Sunday, February 11, 2007


Few weeks ago I found myself watching one of those old Chinese New Year themed Hong Kong movies which starred the late Leslie Cheung. For some reason I found it highly depressing, though like all Chinese New Year themed movies, it was meant to be a feel-good comedy. I think part of it stemmed from the fact... well... that Leslie Cheung is dead. I mean of course it's no big deal right? We watch movies all the time with someone who is already dead in it, like Gladiator (the late Richard Harris was in it) which I watched over the weekend in a spanky Hilton KL penthouse suite, courtesy of Ben Tang from Singapore.

Anyway, coming back to the topic, the fact that I grew up around the same time Leslie Cheung rose to stardom made the movie kind of depressive. I saw him climb the ladder of success, watched his so-called retirement concert (on TV of course), observed him make a comeback on motion pictures, and just when you thought the guy had everything going for him, he goes and make a bloody mess of himself on a sidewalk. Perhaps it's not really fair that I describe his tragic death that way, after all none of us will really know what was going through his mind when he decided to call life quits. I guess one gets more easily affected by the tragic death of a star if you grew up in the latter's heydays, much like Princess Diana. I remembered being irrationally saddened by her rather dramatic exit, much like the most of the world I suppose. And of course what did she mean to me? Obviously I have never even set eyes on her in the flesh, much less know her.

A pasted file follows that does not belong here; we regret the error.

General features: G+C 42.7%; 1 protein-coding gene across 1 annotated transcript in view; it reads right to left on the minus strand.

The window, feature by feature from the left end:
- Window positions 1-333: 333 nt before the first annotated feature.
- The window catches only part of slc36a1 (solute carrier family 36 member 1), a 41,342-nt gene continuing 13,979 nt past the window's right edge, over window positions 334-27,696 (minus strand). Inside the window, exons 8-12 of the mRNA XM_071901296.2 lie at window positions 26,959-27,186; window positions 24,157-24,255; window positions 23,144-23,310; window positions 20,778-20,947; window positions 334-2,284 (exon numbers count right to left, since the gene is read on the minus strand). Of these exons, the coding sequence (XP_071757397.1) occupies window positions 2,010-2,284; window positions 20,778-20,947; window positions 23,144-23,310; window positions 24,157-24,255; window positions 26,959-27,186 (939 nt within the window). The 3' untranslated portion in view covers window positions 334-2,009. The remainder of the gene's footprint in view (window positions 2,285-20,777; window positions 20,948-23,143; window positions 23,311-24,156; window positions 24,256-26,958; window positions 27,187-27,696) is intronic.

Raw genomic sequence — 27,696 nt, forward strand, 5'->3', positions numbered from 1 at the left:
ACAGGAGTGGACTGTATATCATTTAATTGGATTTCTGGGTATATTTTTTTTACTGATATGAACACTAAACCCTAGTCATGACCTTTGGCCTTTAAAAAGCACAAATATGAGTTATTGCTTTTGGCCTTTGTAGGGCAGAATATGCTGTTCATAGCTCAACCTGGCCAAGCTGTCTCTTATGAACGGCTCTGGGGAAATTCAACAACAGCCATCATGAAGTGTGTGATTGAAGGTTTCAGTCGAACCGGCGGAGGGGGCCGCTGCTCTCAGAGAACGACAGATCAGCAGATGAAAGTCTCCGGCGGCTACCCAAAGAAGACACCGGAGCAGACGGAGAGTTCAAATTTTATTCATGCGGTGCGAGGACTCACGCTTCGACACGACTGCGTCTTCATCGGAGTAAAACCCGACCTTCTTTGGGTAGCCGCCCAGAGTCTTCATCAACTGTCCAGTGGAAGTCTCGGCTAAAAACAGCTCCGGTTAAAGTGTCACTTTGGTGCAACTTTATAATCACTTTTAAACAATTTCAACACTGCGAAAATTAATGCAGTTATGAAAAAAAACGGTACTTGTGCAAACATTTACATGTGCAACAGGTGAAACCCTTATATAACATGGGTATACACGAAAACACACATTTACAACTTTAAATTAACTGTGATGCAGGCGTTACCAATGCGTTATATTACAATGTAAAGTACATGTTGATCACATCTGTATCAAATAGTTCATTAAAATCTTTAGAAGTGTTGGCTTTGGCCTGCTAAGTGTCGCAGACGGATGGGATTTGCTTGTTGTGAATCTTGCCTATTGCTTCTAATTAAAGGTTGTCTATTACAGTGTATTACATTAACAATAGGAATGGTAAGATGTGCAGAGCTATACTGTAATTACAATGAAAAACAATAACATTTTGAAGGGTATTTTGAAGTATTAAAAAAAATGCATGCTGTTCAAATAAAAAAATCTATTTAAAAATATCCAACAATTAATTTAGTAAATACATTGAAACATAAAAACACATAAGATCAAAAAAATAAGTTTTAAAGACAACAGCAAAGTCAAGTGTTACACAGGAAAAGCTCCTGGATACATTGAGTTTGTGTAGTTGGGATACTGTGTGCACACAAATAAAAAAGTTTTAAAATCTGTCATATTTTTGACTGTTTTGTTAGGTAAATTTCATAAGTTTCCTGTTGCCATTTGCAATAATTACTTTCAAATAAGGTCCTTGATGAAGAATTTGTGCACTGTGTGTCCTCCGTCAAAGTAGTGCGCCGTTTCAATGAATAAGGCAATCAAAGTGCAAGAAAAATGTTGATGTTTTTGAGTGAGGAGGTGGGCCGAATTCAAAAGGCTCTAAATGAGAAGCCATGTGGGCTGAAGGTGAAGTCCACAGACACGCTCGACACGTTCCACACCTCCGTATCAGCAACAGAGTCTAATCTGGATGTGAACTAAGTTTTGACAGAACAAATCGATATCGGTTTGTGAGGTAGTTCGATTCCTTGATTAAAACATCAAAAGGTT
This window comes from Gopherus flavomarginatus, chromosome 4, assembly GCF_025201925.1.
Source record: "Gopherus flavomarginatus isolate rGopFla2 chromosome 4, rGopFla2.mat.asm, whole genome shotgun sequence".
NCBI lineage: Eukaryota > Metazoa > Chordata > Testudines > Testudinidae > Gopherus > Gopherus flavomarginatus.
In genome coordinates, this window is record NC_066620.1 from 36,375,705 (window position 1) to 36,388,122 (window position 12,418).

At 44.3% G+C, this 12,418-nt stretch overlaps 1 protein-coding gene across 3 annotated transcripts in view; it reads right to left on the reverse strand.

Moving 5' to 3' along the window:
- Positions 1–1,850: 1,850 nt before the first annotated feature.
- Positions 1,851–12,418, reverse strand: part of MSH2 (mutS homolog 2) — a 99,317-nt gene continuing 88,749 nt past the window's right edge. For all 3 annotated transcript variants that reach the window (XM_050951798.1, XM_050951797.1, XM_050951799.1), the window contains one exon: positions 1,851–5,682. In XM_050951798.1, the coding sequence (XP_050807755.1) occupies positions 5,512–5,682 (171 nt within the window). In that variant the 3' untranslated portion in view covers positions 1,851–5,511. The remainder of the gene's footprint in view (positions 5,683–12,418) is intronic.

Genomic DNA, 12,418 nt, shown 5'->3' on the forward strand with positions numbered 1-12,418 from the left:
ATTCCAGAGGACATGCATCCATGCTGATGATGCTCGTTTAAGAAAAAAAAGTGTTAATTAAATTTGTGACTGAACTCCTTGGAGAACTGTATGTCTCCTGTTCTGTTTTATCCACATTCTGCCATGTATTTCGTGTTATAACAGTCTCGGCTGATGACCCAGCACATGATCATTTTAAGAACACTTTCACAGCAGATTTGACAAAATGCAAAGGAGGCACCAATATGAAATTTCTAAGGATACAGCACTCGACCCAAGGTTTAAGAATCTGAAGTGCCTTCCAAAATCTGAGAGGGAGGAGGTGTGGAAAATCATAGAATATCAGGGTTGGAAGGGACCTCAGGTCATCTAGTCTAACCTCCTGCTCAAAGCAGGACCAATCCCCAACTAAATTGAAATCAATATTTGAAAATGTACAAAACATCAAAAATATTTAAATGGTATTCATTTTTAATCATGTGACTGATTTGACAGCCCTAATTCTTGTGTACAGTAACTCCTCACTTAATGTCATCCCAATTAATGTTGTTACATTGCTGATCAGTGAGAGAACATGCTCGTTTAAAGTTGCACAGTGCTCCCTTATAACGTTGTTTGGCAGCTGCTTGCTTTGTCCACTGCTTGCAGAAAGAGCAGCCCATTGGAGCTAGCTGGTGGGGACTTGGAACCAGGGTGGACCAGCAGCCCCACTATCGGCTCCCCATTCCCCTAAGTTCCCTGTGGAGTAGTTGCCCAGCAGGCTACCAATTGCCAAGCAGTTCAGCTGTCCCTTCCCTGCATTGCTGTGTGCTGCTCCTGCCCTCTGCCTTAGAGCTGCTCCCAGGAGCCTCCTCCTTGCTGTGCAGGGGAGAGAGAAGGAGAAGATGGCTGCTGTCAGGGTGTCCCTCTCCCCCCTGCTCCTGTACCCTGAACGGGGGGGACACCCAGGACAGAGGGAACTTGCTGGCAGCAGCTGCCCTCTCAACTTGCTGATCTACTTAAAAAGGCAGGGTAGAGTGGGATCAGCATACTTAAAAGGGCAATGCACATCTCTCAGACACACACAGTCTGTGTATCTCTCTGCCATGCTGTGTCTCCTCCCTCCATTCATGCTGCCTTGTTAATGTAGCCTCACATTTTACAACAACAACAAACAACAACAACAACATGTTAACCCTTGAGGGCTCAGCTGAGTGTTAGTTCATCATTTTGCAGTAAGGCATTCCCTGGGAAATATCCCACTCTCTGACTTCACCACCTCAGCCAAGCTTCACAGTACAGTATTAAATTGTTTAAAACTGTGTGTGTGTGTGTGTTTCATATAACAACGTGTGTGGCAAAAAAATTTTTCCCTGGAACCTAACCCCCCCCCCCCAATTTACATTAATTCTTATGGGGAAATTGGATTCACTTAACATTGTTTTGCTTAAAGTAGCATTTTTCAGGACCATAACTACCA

I also find myself half-heartedly contemplating on Anna Nicole Smith's recent demise. By all means she was hardly what anyone would describe as an examplary star. Every single bit of her life was of questionable morals but it would be also fair to say she was a victim of her own fame. I remembered liking her so I could spite a friend of mine who was a fan of Pamela Anderson. I illustrated her once in this rather provocative pose for a school project on the subject, of all things, MORAL. The teacher was like, "Aiyoo~~ so gatal!". Hey, at least in Anna Nicole, you saw the real ups and downs of a celebrity. She had her fat days and tragedies, and I think in a way we all sympathised and loved her for it, gold-digger or not. She was real in a kooky sense of irony.

Above all, maybe who the celebrity or how they die doesn't really matter. Perhaps what we see in their demise is more of a milestone for the end of an era in our own lives. In their deaths we see our own growth and the innocence we had lost along the way. Perhaps in a way, it reflects on our own personal tragedies, on the choices that we made which has brought us here.

Perhaps it's just in human nature to be morbidly fascinated...

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